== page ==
A state lawmaker, who had co-sponsored an amendment to add a second judge to Summit County Juvenile Court, said Tuesday that he has asked Ohio House leadership to pull his proposal from the state budget bill currently under debate in Columbus.
Rep. Anthony DeVitis, R-Green, said he will continue to study the issue and could make a new request later that better meets his goal: helping his Summit County constituents.
“It is my hope that removing this provision from the operating budget will allow the legislature the time it needs to fully investigate the needs of Summit County’s children and families and make the decision that is in their best interests,” he said in a prepared statement.
DeVitis sent the statement to Bob Peterson, chairman of the General Government Finance Subcommittee.
In a separate letter to the Beacon Journal, DeVitis said he is “deeply passionate” about the families involved in the county’s juvenile court system and will continue to gather more information on the issue.
On April 19, the proposal passed the Ohio House, but quickly faced strong opposition from Summit County Council, County Executive Russ Pry, the Akron Bar Association and other entities.
In an April 29 council meeting, Pry urged council members not to support the amendment.
Pry said statistics do not show a need for a second juvenile judge and that the move would create an additional financial burden on the county. He estimated it would have cost about $300,000 to $400,000 a year, including additional salaries for a bailiff, prosecutor, court reporter and judicial assistant.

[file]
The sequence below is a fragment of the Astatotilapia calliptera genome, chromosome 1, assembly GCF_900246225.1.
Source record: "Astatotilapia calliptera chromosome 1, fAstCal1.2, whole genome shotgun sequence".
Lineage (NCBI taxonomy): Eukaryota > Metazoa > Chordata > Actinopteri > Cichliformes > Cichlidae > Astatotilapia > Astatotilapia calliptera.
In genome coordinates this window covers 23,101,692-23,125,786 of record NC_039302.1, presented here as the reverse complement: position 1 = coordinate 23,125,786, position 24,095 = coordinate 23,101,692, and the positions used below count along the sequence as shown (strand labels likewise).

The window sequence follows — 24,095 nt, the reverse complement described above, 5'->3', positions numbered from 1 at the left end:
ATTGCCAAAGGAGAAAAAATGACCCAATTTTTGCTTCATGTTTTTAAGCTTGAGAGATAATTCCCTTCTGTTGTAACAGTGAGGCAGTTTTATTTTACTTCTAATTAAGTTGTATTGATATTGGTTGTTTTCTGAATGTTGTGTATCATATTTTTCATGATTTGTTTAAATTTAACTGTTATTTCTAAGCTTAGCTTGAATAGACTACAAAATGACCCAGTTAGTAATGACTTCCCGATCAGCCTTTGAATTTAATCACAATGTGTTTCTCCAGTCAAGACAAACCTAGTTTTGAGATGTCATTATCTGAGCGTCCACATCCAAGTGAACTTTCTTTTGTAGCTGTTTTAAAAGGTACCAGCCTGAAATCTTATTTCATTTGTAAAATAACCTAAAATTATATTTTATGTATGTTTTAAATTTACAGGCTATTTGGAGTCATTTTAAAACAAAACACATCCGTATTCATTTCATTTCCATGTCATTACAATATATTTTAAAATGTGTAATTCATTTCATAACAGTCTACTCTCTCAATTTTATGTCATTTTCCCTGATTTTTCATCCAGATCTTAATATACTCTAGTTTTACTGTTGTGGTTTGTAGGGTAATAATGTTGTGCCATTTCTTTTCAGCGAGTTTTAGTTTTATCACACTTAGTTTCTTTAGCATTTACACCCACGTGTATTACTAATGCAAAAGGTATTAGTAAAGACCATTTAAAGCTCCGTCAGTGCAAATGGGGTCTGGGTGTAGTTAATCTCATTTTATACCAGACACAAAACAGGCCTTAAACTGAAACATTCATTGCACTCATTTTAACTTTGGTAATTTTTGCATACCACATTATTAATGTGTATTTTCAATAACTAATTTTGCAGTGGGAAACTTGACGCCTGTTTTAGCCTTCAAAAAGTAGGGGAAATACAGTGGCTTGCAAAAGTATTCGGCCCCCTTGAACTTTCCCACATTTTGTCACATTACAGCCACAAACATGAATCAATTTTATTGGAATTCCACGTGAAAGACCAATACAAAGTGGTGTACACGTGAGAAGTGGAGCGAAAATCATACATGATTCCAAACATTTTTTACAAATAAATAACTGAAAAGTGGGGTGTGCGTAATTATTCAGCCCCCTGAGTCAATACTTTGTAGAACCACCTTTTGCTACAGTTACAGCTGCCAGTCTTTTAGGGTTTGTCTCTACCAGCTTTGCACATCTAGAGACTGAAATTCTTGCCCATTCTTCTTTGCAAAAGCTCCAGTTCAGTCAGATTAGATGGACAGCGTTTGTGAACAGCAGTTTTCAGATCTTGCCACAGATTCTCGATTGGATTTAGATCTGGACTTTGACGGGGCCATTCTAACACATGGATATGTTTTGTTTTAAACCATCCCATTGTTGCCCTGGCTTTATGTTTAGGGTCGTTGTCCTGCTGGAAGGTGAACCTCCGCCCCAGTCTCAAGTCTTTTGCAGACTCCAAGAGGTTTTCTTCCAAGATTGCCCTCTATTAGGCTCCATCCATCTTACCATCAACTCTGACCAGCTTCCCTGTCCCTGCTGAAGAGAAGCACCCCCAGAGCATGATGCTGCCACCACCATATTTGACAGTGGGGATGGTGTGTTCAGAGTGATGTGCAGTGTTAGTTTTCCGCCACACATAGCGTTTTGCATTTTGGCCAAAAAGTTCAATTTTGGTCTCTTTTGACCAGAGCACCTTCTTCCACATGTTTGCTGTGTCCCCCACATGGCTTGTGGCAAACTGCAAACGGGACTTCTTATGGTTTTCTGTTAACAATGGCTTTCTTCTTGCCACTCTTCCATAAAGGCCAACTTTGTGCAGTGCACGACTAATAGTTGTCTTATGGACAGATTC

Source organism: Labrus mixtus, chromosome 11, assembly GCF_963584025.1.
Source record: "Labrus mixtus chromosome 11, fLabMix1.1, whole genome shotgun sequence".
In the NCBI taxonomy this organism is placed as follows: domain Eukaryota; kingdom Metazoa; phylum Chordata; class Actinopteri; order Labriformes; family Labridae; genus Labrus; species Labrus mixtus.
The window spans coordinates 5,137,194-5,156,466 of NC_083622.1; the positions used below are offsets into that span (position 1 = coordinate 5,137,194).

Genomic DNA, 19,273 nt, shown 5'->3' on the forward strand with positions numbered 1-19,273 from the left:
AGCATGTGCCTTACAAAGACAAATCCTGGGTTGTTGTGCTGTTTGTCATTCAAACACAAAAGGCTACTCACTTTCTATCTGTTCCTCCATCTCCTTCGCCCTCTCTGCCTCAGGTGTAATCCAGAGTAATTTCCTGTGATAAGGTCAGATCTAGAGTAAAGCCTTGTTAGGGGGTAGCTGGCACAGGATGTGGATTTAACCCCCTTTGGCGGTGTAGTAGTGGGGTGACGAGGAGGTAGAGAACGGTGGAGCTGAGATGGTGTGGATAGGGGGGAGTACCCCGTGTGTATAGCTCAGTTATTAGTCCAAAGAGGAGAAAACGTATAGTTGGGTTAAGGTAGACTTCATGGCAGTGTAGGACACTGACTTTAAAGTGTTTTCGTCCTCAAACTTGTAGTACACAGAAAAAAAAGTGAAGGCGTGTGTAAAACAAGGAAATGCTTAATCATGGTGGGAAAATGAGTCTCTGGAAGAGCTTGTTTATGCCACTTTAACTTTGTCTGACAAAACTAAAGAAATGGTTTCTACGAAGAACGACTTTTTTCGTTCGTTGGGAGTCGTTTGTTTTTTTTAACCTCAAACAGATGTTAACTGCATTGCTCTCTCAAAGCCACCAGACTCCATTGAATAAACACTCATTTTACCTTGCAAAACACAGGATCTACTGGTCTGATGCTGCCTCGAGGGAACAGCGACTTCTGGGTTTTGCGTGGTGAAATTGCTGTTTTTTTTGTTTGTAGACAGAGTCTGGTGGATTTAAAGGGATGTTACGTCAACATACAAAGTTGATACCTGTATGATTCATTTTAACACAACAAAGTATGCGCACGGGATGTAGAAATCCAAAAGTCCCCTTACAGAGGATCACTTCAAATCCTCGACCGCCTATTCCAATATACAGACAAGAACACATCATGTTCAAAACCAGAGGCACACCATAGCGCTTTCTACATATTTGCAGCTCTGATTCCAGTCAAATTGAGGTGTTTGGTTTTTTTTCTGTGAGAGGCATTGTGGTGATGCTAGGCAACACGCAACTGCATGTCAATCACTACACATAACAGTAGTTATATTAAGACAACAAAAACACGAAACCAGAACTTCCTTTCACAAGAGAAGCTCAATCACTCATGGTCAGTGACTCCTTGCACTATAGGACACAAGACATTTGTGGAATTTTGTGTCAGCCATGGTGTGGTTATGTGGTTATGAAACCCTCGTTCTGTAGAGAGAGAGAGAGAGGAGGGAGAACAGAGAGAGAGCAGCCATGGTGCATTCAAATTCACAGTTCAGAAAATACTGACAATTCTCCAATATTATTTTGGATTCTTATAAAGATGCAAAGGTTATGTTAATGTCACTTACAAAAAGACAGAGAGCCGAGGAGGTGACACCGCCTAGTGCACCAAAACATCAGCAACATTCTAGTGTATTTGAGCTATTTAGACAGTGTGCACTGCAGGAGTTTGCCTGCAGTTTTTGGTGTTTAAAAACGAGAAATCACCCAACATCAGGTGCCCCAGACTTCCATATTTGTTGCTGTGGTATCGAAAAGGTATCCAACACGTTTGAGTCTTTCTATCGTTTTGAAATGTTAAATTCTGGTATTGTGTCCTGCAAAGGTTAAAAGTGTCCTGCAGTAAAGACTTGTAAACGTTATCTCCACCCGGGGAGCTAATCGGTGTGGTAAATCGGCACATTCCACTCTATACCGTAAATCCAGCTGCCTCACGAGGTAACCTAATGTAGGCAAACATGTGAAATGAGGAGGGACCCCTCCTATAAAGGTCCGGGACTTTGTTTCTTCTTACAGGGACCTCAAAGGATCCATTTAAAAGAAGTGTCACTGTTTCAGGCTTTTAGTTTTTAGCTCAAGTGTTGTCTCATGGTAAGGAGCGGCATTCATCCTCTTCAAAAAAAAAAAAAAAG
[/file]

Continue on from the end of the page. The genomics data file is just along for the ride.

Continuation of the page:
Others questioned whether the state budget process was the best means for discussing the issue.
In May 2 testimony before the senate subcommittee chaired by Peterson, Summit Juvenile Judge Linda Tucci Teodosio said the court is more efficient with one judge and nearly a dozen magistrates than other courts handling comparable caseloads elsewhere in the state.
Teodosio has cited Ohio Supreme Court statistics on the timely movement of cases to final adjudication in support of her position.
DeVitis said the major factor in deciding to drop the proposal was the expression of “concerns from so many.”
“I thought it was the right thing to do,” he said in a telephone interview from Columbus Tuesday afternoon. “If I do further pursue an additional judge, or maybe somebody else would, I guess doing it in a way that might be more acceptable would be received much better. To have more support is better than having less support.”
The idea of a second juvenile judge arose about a year ago, DeVitis said, when he heard concerns from the Summit County Foster Parent Association that such cases had become increasingly complex and slow in moving to resolution.
“We’re going to try to proceed in a way that’s going to work and have the best results for these families, whether they have a broken family or a foster situation. Ultimately, our goal is to have the best court in the state of Ohio when it comes to these cases,” DeVitis said.
Teodosio issued a statement responding to DeVitis’ decision to drop the proposal.
Since taking the bench in 2003, she said, Summit County Juvenile Court “has strived to be the best juvenile court” in Ohio.
“The national and statewide recognition the court has received during that time has demonstrated that we are meeting that goal,” she said.
In 2007, Ohio became one of four states selected to launch the Models of Change Program coordinated by the National Center for Mental Health and Juvenile Justice and funded by a $100,000 charitable grant.
In its application for the grant, the state was required to pick a county to implement the program and chose Summit County’s juvenile court for its progressive rehabilitative programming.
A court spokesman said Teodosio had no further comment on the decision to drop the proposal.